Previous studies have reported that, although tear outflow may be altered following DCR,13 the lacrimal pump activity is probably preserved, although differences have been found between the transnasal and external techniques.15,16 A study15 was conducted using magnetic resonance imaging dacryocystography 6 months after transnasal endoscopic DCR (n = 4) and external DCR (n = 4). The results showed the signal intensity at the site of DCR ostium after instillation of artificial tears into the conjunctival fornix to be significantly increased after blinking in both the external and transnasal DCR cases, and was greater in the transnasal than in the external DCR group. Another study16 using manometric measurements of the lacrimal sac pressure concluded that the lacrimal pump is still functional following DCR and that the suction power mechanism may be more effective after transnasal DCR than after external DCR. However, lacrimal manometry is interventional and thus may not reflect physiologic lacrimal outflow.

The mechanism of epiphora may also be correlated with the time of onset following primary DCR; for instance, late cases may be the result of supervening factors such as increased eyelid laxity; however, in the present study we found no statistically significant difference between the mean time to insertion of a silicone stent and lower eyelid tightening. We speculate that a defective lacrimal pump mechanism may be responsible for persistent epiphora after DCR; however, because of the retrospective design of this study, we are unable to draw conclusions about mechanisms of DCR failure in this setting.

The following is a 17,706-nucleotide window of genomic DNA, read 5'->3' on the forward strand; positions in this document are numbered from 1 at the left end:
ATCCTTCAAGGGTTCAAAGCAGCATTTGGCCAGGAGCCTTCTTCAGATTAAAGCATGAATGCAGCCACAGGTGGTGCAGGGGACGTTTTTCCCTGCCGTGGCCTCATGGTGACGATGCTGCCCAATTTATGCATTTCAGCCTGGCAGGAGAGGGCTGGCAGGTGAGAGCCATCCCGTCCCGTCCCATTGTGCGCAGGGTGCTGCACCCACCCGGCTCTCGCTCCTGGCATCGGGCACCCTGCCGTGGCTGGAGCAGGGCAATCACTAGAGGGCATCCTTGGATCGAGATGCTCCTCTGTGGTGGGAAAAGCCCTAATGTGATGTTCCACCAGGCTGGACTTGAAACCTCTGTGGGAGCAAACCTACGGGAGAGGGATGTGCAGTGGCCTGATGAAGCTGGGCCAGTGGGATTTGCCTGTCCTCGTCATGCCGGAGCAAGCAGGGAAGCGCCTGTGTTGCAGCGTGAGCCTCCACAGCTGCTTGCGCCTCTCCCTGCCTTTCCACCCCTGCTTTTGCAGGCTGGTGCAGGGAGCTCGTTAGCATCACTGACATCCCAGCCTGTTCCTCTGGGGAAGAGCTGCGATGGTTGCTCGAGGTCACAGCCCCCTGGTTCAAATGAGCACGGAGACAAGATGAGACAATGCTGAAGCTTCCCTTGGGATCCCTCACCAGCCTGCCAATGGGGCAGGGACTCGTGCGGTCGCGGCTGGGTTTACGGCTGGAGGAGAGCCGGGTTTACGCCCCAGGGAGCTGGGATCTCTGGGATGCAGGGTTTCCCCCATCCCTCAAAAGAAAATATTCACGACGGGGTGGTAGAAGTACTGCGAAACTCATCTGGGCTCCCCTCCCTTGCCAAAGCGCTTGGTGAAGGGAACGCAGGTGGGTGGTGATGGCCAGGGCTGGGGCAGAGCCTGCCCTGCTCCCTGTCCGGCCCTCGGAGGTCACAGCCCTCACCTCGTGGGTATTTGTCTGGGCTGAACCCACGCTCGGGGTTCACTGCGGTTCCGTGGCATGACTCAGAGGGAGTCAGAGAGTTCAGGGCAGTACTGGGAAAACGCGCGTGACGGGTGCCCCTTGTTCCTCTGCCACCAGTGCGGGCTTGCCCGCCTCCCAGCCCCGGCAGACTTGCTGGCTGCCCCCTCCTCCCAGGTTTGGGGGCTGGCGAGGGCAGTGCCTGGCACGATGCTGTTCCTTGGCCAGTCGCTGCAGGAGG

Equally, although we are not able to derive a treatment algorithm from this retrospective study, we offer a management guide for functional epiphora after DCR based on the experience of senior lacrimal surgeons managing this challenging clinical problem (Figure 2). Correction of any eyelid laxity is recommended followed by a trial of transient lacrimal intubation, although the exact length of time of intubation (several weeks to several months) remains unknown and should be the subject of further study. If symptoms recur after stent removal, consideration can be given to permanent silicone stent intubation, provided stent-related complications do not occur. The data from our series and evidence from other studies11,17 suggest that stents seem to be reasonably tolerated in the long term. To avoid having to perform further procedures one could consider simultaneous eyelid tightening and intubation as a first step. Insertion of an LJT would be recommended as a final step.